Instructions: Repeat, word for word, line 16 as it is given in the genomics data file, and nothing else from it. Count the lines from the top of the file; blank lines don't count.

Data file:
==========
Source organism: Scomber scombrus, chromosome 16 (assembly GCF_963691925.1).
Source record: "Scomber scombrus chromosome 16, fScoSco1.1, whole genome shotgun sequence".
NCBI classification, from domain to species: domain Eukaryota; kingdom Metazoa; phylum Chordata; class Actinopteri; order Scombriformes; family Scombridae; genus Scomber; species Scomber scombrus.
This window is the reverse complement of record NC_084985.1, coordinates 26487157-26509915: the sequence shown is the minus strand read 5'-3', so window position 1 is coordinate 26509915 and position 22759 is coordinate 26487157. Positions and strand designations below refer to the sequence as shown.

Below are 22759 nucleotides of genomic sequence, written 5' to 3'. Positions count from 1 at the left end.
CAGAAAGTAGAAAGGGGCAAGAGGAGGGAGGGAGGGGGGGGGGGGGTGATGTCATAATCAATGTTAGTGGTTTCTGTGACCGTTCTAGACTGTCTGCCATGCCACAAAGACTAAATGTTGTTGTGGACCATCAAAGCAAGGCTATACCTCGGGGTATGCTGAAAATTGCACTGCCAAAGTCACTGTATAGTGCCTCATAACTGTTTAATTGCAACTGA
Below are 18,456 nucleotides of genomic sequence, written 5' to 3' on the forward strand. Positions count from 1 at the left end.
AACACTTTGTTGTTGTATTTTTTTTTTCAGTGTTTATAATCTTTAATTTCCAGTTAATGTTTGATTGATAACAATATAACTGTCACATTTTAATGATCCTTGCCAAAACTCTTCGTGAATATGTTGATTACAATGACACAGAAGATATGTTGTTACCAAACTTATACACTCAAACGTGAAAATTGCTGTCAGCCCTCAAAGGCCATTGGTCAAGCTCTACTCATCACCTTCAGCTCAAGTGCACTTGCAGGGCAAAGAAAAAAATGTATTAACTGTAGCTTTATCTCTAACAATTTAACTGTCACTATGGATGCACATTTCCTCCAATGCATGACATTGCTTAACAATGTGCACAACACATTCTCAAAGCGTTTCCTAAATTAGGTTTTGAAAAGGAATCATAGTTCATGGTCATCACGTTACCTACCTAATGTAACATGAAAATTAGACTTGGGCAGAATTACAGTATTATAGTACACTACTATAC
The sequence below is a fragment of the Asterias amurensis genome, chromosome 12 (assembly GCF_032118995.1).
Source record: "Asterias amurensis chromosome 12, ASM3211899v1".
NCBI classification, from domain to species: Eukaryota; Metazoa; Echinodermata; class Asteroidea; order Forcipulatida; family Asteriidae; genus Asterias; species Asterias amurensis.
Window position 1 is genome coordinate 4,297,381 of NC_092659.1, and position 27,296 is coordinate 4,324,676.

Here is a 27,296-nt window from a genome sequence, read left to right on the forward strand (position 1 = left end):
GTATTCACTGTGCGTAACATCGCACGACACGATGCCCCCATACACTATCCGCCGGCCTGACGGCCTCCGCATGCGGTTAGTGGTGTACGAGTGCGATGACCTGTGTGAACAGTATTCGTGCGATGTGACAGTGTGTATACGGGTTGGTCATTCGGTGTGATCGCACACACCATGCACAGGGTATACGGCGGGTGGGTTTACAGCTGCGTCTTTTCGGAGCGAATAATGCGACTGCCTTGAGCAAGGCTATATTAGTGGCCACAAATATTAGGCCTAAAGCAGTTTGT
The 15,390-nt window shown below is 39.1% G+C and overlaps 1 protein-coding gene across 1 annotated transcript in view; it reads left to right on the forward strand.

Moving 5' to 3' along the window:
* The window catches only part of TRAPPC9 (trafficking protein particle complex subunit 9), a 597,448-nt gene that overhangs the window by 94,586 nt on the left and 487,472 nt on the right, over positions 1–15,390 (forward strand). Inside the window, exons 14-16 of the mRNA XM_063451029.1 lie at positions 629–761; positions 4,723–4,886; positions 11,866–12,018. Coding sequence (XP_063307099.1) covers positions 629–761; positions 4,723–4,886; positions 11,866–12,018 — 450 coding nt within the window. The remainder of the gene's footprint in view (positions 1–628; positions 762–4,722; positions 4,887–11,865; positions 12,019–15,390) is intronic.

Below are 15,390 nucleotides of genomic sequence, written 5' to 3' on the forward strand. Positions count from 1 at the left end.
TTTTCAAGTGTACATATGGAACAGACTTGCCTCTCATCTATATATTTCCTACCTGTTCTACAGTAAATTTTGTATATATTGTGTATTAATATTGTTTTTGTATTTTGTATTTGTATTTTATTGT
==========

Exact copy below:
Moving 5' to 3' along the window: